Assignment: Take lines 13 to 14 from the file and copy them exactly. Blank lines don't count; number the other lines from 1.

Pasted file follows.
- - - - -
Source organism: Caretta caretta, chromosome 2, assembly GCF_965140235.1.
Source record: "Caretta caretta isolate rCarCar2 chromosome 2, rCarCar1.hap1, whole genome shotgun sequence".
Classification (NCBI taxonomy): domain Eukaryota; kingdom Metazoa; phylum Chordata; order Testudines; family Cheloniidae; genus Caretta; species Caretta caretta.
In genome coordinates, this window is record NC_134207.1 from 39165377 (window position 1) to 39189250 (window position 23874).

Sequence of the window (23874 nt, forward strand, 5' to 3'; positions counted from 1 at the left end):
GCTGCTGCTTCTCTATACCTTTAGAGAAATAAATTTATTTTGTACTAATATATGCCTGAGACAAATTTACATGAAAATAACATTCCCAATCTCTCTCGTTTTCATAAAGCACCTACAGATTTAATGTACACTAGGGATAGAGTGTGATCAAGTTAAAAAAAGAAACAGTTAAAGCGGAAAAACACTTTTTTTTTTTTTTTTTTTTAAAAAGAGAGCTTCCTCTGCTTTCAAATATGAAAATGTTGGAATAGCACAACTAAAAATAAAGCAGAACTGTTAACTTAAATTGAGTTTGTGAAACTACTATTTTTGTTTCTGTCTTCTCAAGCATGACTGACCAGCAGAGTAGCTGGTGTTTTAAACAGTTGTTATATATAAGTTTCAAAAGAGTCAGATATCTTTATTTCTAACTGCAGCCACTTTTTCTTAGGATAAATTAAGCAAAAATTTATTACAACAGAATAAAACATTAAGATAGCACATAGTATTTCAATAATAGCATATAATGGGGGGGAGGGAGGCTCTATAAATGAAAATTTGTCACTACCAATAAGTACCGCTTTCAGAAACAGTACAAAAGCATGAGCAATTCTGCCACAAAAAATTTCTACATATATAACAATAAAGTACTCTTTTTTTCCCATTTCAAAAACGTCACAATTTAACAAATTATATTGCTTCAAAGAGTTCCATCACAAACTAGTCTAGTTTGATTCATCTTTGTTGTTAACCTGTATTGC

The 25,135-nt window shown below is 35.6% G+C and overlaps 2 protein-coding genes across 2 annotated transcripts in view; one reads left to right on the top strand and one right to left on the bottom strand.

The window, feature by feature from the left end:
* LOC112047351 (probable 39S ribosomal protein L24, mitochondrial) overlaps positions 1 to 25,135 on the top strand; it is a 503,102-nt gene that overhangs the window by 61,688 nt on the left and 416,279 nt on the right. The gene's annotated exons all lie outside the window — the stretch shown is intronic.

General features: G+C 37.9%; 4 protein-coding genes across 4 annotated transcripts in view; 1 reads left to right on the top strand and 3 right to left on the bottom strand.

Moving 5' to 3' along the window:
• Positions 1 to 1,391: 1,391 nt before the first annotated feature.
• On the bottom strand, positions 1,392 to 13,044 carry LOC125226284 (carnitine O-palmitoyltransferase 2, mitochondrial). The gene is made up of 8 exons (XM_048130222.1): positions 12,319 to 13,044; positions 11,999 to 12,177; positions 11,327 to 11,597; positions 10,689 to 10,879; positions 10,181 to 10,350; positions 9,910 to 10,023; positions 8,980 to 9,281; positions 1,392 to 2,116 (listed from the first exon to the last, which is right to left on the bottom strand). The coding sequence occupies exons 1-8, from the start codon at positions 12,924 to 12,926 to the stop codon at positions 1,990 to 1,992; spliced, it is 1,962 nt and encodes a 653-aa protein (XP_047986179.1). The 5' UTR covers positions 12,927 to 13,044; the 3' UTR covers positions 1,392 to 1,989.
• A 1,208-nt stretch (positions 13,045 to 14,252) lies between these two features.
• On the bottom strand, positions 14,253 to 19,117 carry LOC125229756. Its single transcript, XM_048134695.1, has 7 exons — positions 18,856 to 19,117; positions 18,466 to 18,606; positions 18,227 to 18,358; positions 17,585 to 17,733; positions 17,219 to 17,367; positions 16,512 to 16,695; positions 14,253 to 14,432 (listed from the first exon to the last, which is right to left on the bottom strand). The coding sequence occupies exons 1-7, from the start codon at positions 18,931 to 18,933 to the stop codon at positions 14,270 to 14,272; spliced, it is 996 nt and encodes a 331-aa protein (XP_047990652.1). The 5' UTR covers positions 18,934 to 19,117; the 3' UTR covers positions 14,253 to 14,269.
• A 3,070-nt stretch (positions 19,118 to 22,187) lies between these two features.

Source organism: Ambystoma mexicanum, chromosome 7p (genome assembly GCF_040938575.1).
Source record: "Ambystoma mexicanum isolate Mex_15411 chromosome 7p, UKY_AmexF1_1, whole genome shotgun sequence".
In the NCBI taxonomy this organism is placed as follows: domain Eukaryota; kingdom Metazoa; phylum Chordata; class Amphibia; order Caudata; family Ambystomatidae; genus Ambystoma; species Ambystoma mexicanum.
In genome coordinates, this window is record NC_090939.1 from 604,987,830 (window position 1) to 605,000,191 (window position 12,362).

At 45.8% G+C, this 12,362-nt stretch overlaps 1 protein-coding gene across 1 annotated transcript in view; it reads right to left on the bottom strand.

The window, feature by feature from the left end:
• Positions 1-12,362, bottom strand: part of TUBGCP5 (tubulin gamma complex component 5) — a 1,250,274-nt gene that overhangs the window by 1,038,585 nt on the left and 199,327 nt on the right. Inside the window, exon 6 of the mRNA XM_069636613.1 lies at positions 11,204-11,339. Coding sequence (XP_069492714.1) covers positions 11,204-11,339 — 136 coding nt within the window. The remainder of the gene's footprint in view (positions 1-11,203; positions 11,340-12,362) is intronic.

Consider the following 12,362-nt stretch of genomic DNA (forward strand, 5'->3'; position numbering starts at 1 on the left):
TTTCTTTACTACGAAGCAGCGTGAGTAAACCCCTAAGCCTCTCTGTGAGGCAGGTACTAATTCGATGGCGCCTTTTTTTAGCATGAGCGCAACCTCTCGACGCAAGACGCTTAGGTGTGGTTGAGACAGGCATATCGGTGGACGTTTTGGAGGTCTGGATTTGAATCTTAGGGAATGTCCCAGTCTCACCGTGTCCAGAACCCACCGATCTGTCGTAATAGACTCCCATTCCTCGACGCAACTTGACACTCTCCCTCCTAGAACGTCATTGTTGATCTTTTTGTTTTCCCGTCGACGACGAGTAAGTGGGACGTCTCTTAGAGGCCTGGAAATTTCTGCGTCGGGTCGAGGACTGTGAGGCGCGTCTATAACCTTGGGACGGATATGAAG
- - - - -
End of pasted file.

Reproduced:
• On the bottom strand, positions 1,392 to 13,044 carry LOC125226284 (carnitine O-palmitoyltransferase 2, mitochondrial). The gene is made up of 8 exons (XM_048130222.1): positions 12,319 to 13,044; positions 11,999 to 12,177; positions 11,327 to 11,597; positions 10,689 to 10,879; positions 10,181 to 10,350; positions 9,910 to 10,023; positions 8,980 to 9,281; positions 1,392 to 2,116 (listed from the first exon to the last, which is right to left on the bottom strand). The coding sequence occupies exons 1-8, from the start codon at positions 12,924 to 12,926 to the stop codon at positions 1,990 to 1,992; spliced, it is 1,962 nt and encodes a 653-aa protein (XP_047986179.1). The 5' UTR covers positions 12,927 to 13,044; the 3' UTR covers positions 1,392 to 1,989.
• A 1,208-nt stretch (positions 13,045 to 14,252) lies between these two features.